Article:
BOSTON — Francis Salemme leaned forward in his chair and craned his neck to get a better look at the photo being shown to jurors. On the computer screen was Salemme with brown curly hair, at the time the New England Mafia boss known as “Cadillac Frank,” holding court outside a hotel under the watchful eye of the FBI.
Almost three decades later, the 84-year-old Salemme, on trial in the strangling of a nightclub owner in 1993, would fit in better at a nursing home than at the helm of a Mafia meeting.
For prosecutors, Salemme is perhaps the last man standing from an era when organized crime flourished in Boston and its environs. The geriatric mobster who was wheeled into the courtroom on the trial’s first day is a shell of his former self — much like the New England Mafia he once led.
“It’s the end of an era — at least this chapter of organized crime in the Boston area,” said Brian Kelly, a former U.S. attorney who prosecuted Salemme in prior cases and helped secure a conviction against notorious gangster Whitey Bulger .
The Mafia still has a presence in cities like New York, Chicago, Philadelphia and Detroit, but it’s not nearly as powerful or violent as it was decades ago, said Scott Burnstein, who has written books about the mob. When the upper echelons, like Salemme, started cooperating with authorities, it opened the floodgates for members to turn on one another, Burnstein said.
And as the oath of omerta — the code of silence — went out the window, the men left on the street stopped taking care of the families of those behind bars, which pushed angry members to make deals with the government, said Thomas Foley, a former Massachusetts State Police colonel who wrote a book on the pursuit of Bulger.
“The last part of the golden age of American organized crime went down with people like Cadillac Frank,” Burnstein said. “The city will never see a mob trial like this again.”
Salemme’s baggy suits hang on his frail frame, and gray wisps that are slicked back over his balding head replace his brown curls. Before leaving court one day in May, his lawyer had to remind him not to forget the inhaler he had left on the table.
Salemme, who headed the New England family of La Cosa Nostra, shuffles in and out of the courtroom, hunched over, only occasionally lifting his head to wave and wink at a reporter who has covered him for decades. Salemme looks so different that his former partner in crime, 84-year-old Stephen “The Rifleman” Flemmi, initially couldn’t even recognize him sitting just a few feet in front of him in court.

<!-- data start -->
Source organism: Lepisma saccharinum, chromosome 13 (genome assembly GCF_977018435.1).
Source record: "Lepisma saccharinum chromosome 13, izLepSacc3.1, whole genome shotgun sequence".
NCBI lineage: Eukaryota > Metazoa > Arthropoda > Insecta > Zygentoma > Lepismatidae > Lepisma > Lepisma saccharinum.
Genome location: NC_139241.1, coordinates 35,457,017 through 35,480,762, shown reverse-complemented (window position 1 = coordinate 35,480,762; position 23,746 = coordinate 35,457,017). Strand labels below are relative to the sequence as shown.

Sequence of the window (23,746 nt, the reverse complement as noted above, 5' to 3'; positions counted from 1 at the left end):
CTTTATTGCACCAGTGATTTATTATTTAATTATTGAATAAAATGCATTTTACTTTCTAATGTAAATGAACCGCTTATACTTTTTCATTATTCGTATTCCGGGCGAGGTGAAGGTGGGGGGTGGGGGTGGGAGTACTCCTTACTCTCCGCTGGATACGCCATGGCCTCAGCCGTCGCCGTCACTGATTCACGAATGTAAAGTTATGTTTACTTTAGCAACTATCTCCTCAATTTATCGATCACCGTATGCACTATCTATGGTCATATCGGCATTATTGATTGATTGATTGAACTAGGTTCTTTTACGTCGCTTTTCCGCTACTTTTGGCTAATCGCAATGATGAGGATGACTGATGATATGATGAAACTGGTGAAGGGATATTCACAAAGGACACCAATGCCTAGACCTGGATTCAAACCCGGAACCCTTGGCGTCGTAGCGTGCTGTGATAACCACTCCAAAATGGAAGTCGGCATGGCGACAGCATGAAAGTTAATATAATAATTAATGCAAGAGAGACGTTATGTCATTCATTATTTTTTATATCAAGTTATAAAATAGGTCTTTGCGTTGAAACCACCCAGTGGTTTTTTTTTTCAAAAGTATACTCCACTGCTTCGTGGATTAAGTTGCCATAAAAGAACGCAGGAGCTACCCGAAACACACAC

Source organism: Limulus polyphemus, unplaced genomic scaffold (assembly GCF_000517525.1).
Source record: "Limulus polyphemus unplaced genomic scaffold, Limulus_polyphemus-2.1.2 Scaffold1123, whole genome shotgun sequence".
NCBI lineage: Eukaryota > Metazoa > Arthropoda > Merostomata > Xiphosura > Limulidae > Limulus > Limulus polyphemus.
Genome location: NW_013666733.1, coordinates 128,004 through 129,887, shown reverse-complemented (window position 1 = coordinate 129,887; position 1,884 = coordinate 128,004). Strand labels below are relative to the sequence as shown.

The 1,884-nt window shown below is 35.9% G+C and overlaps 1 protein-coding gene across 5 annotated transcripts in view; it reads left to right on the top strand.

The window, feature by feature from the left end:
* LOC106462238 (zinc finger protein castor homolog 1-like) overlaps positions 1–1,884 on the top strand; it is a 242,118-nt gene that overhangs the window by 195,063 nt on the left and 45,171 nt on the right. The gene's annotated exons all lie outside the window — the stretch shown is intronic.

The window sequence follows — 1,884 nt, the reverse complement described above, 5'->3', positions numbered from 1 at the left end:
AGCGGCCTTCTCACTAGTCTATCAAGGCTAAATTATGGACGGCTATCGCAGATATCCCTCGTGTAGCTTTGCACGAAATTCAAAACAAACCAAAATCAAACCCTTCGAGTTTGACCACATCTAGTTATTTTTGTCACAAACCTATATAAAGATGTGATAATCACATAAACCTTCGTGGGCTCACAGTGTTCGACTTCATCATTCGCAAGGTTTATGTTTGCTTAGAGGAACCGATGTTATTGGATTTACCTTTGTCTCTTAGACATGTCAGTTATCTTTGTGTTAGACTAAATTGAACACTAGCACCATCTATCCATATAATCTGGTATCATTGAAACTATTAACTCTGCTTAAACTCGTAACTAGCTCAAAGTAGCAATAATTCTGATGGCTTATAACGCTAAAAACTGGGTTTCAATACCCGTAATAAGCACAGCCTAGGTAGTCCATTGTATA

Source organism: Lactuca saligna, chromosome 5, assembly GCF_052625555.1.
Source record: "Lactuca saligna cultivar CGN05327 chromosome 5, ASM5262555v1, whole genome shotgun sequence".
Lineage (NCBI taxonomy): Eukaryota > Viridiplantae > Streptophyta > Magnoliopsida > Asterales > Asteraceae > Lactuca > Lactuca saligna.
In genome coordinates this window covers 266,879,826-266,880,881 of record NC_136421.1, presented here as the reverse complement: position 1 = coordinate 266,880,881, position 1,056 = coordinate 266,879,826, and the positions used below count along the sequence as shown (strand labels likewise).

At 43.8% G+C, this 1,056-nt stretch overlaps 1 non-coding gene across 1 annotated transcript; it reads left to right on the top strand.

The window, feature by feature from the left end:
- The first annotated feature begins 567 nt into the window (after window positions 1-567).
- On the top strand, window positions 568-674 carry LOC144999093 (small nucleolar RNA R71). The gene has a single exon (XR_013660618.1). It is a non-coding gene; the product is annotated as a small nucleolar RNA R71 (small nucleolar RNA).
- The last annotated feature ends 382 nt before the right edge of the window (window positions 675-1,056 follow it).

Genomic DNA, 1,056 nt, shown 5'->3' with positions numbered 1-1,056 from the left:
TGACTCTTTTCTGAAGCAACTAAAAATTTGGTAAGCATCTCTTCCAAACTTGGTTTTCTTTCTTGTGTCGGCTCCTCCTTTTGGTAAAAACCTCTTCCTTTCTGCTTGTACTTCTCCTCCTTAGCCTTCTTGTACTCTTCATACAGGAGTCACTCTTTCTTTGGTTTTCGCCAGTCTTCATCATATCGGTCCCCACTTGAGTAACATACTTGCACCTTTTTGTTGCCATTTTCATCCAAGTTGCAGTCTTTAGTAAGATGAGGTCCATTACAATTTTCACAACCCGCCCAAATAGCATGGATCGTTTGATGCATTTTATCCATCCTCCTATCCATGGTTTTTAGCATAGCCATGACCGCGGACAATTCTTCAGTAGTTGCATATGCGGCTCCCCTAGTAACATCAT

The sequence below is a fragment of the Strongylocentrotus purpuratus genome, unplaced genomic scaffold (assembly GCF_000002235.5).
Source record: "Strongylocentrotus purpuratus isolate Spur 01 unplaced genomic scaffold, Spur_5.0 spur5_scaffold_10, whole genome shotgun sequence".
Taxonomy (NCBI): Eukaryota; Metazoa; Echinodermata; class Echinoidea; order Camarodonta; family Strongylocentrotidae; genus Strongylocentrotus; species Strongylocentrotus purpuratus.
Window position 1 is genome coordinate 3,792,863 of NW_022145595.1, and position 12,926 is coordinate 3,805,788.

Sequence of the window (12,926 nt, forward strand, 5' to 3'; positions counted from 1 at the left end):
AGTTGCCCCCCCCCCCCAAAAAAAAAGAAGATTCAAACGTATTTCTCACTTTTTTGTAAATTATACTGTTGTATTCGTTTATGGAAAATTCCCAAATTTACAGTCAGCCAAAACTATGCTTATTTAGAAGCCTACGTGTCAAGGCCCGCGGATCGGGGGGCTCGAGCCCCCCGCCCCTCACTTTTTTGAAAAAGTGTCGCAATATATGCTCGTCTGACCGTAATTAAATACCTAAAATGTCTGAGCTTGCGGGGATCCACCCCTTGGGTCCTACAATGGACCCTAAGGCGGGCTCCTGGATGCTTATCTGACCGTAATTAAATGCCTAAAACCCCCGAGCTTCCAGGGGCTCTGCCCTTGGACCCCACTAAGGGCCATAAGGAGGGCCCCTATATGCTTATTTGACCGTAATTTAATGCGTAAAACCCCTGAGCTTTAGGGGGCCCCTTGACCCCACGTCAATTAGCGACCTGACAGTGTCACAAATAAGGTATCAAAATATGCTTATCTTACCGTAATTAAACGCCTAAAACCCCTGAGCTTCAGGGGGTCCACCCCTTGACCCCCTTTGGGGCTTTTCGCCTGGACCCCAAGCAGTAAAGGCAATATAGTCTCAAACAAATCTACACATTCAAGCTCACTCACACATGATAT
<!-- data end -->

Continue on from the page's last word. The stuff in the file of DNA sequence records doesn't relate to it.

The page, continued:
Salemme’s trial has transported jurors back to a time when the Mafia was a force to be reckoned with. And the parade of old allies who have marched in to testify against him shows that the oath of omerta is long dead.
“The loyalties aren’t there like they used to be; the discipline isn’t there like it used to be,” Foley said. “Now all you have to do is threaten them with a significant penalty … and they’re pretty much ready to turn over,” Foley said.
Salemme and his co-defendant, Paul Weadick, are accused of killing Steven DiSarro because Salemme feared he would cooperate with authorities. Salemme, who has admitted to several other killings, and Weadick insist they are innocent.
DiSarro’s remains were dug up in 2016 after authorities got a tip they were buried near a mill in Providence, Rhode Island.
For more than a month, jurors have heard from and about gangsters with nicknames like “The Cigar” and “Fatso.” They’ve watched as U.S. Marshals Service officials disguised by makeup and wigs to protect their identities explained how Salemme quietly left Atlanta — where he had been living in the witness protection program under the name “Richard Parker” — with more than $28,000 in cash after DiSarro’s remains were found.
And they’ve heard hours of colorful testimony, like when a mob associate uttered “bada bing bada boom” as he described how Salemme once grabbed him by the throat.
Closing arguments in the case are set for Monday.
Salemme, a survivor of gang wars that plagued Boston in the 1960s, decided to cooperate with authorities in 1999 and agreed to serve 11 years in prison on racketeering charges after he learned Flemmi and Bulger had been informing the FBI. Salemme was kicked out of witness protection in 2004 when he was charged with lying to investigators for suggesting other mobsters killed DiSarro and was later allowed back under government protection — until DiSarro’s remains were found.
Salemme’s regime was the last of the truly feared and powerful ones in New England, said Stephen Johnson, who investigated organized crime for the state police before retiring last year.
Decades of prosecutions and stiffer penalties that gave authorities more leverage to persuade mobsters to give up their friends have left a fractured organization made up of “Soprano wannabees” who dabble in loansharking, illegal gambling and drugs, Johnson said.
One of the men helping prosecutors who hope to put Salemme away for the rest of his life is his ex-partner Flemmi, who claims he walked in on DiSarro’s killing. After Flemmi took the stand this month, prosecutors asked Flemmi about dozens of killings he’s been involved in, including one of his own criminal colleagues.
“I didn’t feel that he would be able to stand up” to authorities, Flemmi explained when asked why he shot the man.
He then continued to testify against his onetime best friend.